17 October was proclaimed International Day against Poverty and Social Exclusion by the United Nations in 1992. On this symbolic date, Leuven' s Collective Against Poverty annually puts a number of actions in the spotlight to give people in poverty a voice. This year, we did so with the support of the Leuven Heritage Unit. Together, we visited the city archives, provided input for the historical part of the Walk against Poverty and took care of a digital variant at ErfgoedApp. A fascinating process by, for and with people in poverty. For, alas, poverty is still a bottleneck.
Walk against poverty: a co-creative process
Already in 2020, Collective Against Poverty came up with a walk as an alternative to the annual big parade that could not take place because of COVID-19. On the basis of a paper brochure, those interested could follow a walking route on their own. This was such a success that the collective wanted to organise a new walk for October 2021. A working group of the collective studied the new concept together with the Leuven Heritage Unit. From the angle of 'social participation', we opted for a walking route along actual places that are open to people living in poverty. In addition, we joined forces to look for historical information so that the route would provide a glimpse of poverty in the past and today.
Visit to the city archive: surprisingly topical
During the creative process, we went to the Leuven City Archives with some of the initiators from the collective. We were given a VIP guided tour of the archive depot to get a feel for what an archive stores. The archivists had also set up five theme tables in the reading room with various original historical sources about poverty in Leuven: from death registers from the medieval Augustinian hospital to files and visual material about the 19th-century night shelter and public bath Remy-Devleeschouwer.
The visit triggered interesting discussions and made us think about the links between poverty in the past and today. The historical sources and accompanying explanations immediately appealed to the imagination and, moreover, were very much in line with the group's own experiences. With these sources as a basis, the stories for the walk took shape and could be nicely illustrated thanks to striking archive images and photographs. In short, it was a bull's-eye!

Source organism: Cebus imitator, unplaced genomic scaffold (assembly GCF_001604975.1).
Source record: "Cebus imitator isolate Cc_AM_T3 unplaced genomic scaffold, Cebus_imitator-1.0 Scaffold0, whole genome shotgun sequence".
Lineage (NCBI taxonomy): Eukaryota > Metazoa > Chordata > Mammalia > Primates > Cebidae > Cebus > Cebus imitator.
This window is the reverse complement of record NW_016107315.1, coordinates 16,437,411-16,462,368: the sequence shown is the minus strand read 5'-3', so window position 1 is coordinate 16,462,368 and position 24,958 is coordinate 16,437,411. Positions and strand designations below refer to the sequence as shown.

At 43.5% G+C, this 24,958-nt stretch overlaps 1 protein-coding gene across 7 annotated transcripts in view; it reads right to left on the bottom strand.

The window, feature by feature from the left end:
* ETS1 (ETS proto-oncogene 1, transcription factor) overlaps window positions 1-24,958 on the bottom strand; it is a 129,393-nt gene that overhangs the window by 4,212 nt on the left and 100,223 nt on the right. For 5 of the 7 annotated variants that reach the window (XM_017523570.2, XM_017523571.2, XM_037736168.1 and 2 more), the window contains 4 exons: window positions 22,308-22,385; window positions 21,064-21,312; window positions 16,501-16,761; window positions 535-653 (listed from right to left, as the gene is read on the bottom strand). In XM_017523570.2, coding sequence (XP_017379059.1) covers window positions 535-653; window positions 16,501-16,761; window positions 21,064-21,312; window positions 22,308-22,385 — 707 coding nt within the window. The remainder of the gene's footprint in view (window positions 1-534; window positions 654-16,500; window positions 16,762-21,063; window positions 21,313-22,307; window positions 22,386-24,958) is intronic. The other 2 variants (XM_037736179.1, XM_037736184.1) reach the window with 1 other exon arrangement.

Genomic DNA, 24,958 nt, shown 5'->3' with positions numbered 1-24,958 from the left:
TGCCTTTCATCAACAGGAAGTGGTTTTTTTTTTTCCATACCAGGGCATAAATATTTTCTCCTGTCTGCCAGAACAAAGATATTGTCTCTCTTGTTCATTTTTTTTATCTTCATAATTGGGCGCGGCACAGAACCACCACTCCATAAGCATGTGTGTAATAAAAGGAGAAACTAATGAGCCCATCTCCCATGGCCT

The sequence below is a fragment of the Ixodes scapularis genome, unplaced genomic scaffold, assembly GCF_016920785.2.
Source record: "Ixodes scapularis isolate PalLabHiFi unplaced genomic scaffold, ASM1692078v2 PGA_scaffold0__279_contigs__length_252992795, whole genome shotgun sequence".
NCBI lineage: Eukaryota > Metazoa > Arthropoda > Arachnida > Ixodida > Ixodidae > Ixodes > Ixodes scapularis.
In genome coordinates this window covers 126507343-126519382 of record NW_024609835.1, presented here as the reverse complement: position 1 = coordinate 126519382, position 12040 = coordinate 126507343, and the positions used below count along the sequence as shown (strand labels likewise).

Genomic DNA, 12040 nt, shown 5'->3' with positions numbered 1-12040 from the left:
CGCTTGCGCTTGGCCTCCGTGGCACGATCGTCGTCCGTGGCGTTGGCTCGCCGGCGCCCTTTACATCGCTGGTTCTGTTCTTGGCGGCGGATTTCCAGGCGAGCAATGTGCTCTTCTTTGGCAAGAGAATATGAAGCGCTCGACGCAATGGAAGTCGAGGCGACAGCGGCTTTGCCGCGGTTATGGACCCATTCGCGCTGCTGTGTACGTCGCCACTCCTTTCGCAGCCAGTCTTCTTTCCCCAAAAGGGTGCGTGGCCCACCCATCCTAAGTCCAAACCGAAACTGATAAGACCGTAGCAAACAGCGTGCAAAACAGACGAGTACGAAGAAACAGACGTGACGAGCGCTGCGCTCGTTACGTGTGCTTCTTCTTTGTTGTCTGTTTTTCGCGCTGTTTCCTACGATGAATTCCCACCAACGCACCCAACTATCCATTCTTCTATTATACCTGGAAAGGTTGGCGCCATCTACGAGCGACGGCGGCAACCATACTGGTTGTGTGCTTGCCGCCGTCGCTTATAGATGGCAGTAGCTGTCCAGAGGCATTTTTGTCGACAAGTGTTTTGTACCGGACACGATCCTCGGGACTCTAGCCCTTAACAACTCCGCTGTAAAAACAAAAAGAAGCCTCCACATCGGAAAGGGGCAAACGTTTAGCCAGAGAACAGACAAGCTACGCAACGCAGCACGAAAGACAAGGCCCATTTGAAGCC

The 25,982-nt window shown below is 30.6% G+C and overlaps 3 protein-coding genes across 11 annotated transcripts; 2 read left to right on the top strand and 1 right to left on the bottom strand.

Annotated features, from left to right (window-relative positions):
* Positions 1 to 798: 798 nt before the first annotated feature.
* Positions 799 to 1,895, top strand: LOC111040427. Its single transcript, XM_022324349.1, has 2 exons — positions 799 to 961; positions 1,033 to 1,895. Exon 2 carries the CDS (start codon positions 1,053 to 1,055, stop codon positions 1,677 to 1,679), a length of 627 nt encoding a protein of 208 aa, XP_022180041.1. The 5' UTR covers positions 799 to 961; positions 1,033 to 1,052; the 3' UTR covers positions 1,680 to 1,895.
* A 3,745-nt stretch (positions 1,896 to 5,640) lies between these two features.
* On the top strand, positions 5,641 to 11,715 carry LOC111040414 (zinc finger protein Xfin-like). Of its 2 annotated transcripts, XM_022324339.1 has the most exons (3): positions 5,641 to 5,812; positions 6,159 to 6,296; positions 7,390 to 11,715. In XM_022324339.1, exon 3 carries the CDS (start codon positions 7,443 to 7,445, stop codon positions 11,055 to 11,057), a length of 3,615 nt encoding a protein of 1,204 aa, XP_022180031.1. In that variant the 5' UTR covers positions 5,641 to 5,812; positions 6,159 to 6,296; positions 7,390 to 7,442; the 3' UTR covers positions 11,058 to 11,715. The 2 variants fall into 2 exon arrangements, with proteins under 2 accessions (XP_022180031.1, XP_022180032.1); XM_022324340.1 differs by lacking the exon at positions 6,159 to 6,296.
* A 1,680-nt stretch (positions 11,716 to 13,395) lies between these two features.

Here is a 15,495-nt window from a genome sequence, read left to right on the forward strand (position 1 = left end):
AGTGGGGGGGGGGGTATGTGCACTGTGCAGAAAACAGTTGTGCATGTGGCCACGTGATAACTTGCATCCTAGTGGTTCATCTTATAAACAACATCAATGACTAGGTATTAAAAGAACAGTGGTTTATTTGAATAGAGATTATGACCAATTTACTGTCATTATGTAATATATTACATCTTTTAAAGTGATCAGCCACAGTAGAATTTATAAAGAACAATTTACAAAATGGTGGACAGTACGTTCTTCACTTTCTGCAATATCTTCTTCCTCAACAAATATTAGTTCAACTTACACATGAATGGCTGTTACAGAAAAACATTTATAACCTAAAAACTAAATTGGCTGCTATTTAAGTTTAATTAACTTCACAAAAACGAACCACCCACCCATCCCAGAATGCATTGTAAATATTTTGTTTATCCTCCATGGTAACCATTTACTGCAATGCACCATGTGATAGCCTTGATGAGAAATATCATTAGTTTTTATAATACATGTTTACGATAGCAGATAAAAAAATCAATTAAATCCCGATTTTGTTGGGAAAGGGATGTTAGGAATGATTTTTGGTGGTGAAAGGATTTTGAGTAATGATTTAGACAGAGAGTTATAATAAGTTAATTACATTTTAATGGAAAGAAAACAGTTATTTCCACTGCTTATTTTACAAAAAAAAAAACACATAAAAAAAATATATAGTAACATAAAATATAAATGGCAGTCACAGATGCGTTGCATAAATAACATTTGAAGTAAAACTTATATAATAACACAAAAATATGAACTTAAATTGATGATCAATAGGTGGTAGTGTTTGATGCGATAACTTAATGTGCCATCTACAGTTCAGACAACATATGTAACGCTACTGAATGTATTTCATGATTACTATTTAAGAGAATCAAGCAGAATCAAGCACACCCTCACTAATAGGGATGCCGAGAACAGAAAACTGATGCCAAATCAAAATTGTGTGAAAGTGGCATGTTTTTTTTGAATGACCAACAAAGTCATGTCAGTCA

The historical and current stories fitted together like pieces of a puzzle and the loop walk of over four kilometres was ready.
Sven, Birgit and An went to test out the walking route. The tour starts at the Grote Markt and runs along some beautiful hidden paths and green oases in Leuven such as the Kruidtuin and the Dijlepark. Accessibility for prams and wheelchairs has been taken into account, although you do have to tackle a few cobblestones here and there and a steep incline up to the next stop.
Scenario in the ErfgoedApp
In addition to the paper version of the walking tour brochure, we jointly defined the scenario for the digital version at Erfgoedapp: a listening tour of ten locations. This digital version is intended to increase the scope of the walk and can appeal to new target groups so that the subject can be discussed by a wider audience.
The fragments were recorded by volunteer Reinilde and provide additional explanation at each stop. On Riddersstraat, for example, they talk about the open workshop of Compagnie Tartaren, a socio-artistic theatre company that puts on exciting performances based on their own living environment. But at this stop, they also tell you more about life in the old days in the nearby Parsley Walk:
"In the 19th century, factory workers on a starvation wage had no choice but to rent a house in a gangske. The living conditions were miserable: there was no running water or electricity. At the height of Riddersstraat 77 was the Peterseliegang. Even in 1975, the mismanagement of this corridor was denounced: a police report recommends that the city's health service should intervene, because a man was found in a house full of lice ...".